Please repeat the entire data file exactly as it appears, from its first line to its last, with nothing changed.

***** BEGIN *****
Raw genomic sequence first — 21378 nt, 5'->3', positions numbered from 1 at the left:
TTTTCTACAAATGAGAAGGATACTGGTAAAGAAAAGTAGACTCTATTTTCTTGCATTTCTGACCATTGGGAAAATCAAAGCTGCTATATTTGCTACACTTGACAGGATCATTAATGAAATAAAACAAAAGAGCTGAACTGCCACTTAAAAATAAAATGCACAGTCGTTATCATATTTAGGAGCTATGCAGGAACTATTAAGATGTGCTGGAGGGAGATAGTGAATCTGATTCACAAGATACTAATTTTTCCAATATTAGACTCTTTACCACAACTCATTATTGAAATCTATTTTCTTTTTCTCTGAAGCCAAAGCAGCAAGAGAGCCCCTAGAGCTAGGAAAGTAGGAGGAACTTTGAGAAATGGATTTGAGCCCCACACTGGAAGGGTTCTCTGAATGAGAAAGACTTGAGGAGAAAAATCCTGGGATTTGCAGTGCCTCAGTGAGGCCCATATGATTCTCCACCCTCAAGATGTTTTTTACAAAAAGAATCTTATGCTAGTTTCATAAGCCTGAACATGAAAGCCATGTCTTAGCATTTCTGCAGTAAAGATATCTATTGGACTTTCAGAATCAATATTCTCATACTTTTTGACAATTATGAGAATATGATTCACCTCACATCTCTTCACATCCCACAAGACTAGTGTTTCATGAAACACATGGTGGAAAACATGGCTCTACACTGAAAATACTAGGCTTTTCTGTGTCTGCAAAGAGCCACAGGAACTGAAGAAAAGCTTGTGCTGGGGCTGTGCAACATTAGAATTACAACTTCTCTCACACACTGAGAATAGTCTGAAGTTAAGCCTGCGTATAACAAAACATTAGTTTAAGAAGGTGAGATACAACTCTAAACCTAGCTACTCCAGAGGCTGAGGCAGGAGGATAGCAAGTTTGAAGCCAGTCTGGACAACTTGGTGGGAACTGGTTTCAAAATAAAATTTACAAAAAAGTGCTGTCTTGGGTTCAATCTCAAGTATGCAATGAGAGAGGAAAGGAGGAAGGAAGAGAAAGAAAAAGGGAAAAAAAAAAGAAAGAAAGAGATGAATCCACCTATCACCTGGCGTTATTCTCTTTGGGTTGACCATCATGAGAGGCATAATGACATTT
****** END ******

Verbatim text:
Raw genomic sequence first — 21378 nt, 5'->3', positions numbered from 1 at the left:
TTTTCTACAAATGAGAAGGATACTGGTAAAGAAAAGTAGACTCTATTTTCTTGCATTTCTGACCATTGGGAAAATCAAAGCTGCTATATTTGCTACACTTGACAGGATCATTAATGAAATAAAACAAAAGAGCTGAACTGCCACTTAAAAATAAAATGCACAGTCGTTATCATATTTAGGAGCTATGCAGGAACTATTAAGATGTGCTGGAGGGAGATAGTGAATCTGATTCACAAGATACTAATTTTTCCAATATTAGACTCTTTACCACAACTCATTATTGAAATCTATTTTCTTTTTCTCTGAAGCCAAAGCAGCAAGAGAGCCCCTAGAGCTAGGAAAGTAGGAGGAACTTTGAGAAATGGATTTGAGCCCCACACTGGAAGGGTTCTCTGAATGAGAAAGACTTGAGGAGAAAAATCCTGGGATTTGCAGTGCCTCAGTGAGGCCCATATGATTCTCCACCCTCAAGATGTTTTTTACAAAAAGAATCTTATGCTAGTTTCATAAGCCTGAACATGAAAGCCATGTCTTAGCATTTCTGCAGTAAAGATATCTATTGGACTTTCAGAATCAATATTCTCATACTTTTTGACAATTATGAGAATATGATTCACCTCACATCTCTTCACATCCCACAAGACTAGTGTTTCATGAAACACATGGTGGAAAACATGGCTCTACACTGAAAATACTAGGCTTTTCTGTGTCTGCAAAGAGCCACAGGAACTGAAGAAAAGCTTGTGCTGGGGCTGTGCAACATTAGAATTACAACTTCTCTCACACACTGAGAATAGTCTGAAGTTAAGCCTGCGTATAACAAAACATTAGTTTAAGAAGGTGAGATACAACTCTAAACCTAGCTACTCCAGAGGCTGAGGCAGGAGGATAGCAAGTTTGAAGCCAGTCTGGACAACTTGGTGGGAACTGGTTTCAAAATAAAATTTACAAAAAAGTGCTGTCTTGGGTTCAATCTCAAGTATGCAATGAGAGAGGAAAGGAGGAAGGAAGAGAAAGAAAAAGGGAAAAAAAAAAGAAAGAAAGAGATGAATCCACCTATCACCTGGCGTTATTCTCTTTGGGTTGACCATCATGAGAGGCATAATGACATTT